HYPERBORIA 101 – MOVING THROUGH THE MESH

Hyperboria is a network built as an alternative to the traditional Internet. In simple terms, Hyperboria can be thought of as a darknet, meaning it is running on top of or hidden from the existing Internet (the clearnet). If you have ever used TOR or I2P, it is a similar concept. Unlike the Internet, with thousands of servers you may interact with on a day-to-day basis, access to Hyperboria is restricted in the sense that you need specific software, as well as someone already on the network, to access it. After configuring the client, you connect into the network, providing you with access to each node therein.

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INTRODUCTION

Hyperboria isn’t just any alternative network, it’s decentralized. There is no central point of authority, no financial barrier of entry, and no government regulations. Instead, there is a meshnet; peer-to-peer connection with user controlled nodes and connected links. Commonly, mesh networks are seen in wireless communication. Access points are configured to link directly with other access points, creating multiple connections to support the longevity of the network infrastructure and the traffic traveling over it. More connections between nodes within the network is better than less here. With this topology, all nodes are treated equally. This allows networks to be set up inexpensively without the infrastructure needed to run a typical ISP, which usually has user traffic traveling up several gateways or routers owned by other companies.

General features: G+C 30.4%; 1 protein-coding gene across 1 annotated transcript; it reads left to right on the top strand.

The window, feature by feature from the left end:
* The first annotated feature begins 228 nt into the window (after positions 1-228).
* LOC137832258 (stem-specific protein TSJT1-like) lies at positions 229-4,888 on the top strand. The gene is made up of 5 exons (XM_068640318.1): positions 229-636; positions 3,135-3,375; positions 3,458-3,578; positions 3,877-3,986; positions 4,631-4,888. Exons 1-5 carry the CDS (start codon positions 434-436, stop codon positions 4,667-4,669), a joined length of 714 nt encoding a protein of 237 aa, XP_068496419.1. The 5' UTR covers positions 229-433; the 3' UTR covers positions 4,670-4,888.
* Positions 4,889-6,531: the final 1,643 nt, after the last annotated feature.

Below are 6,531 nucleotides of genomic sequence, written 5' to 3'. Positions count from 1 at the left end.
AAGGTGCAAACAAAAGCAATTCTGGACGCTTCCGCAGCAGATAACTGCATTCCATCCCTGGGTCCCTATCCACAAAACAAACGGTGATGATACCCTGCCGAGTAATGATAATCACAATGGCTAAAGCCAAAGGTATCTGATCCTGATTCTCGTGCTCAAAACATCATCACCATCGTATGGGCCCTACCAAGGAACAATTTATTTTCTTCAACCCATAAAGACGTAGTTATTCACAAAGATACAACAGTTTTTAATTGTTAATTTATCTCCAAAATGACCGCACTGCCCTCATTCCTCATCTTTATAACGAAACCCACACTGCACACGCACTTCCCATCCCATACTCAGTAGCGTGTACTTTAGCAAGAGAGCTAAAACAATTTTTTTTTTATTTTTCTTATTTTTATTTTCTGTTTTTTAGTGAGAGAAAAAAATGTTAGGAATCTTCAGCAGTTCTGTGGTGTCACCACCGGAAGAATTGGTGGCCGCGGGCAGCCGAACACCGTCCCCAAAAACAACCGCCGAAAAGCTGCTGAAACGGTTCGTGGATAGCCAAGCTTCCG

But what is the goal of the Hyperboria network? With roots in Reddit’s /r/darknetplan, we see that the existing Internet has issues with censorship, government control, anonymity, security, and accessibility. /r/darknetplan has a lofty goal of creating a decentralized alternative to the Internet as we know it through a scalable stack of commodity hardware and open source software. This shifts the infrastructure away from physical devices owned by internet service providers, and instead puts hardware in the hands of the individual. This in itself is a large undertaking, especially considering the physical distance between those interested in joining the network, and the complexities of linking them together.

While the ultimate idea is a worldwide wireless mesh connecting everyone, it won’t happen overnight. In the meantime, physical infrastructure can be put in place by linking peers together over the existing Internet through an overlay network. In time with more participation, wireless coverage between peers will improve to the point where more traffic can flow over direct peer-to-peer wireless connections.

ADVANTAGES

The Hyperboria network relies upon a piece of software called cjdns to connect nodes and route traffic. Cjdns’ project page boasts that it implements “an encrypted IPv6 network using public-key cryptography for address allocation and a distributed hash table for routing.” Essentially, the application will create a tunnel interface on a host computer that acts as any other network interface (like an ethernet or wifi adapter). This is powerful in the way that is allows any existing services you might want to face a network (HTTP server, BitTorrent tracker, etc.) to run as long as that service is already compatible with IPv6. Additionally, cjdns is what is known as a layer 3 protocol, and is agnostic towards how the host connects to peers. It doesn’t matter much if the peer we need to connect to is over the internet or a physical access point across the street.

All traffic over Hyperboria is encrypted end-to-end, stopping eavesdroppers operating rogue nodes. Every node on the network receives a unique IPv6 address, which is derived from that node’s public key after the public/private keypair is generated. This eliminates the need for additional encryption configuration and creates an environment with enough IP addresses for substantial network expansion. As the network grows in size, the quality of routing also improves. With more active nodes, the number of potential routes increases to both mitigate failure and optimize the quickest path from sender to receiver.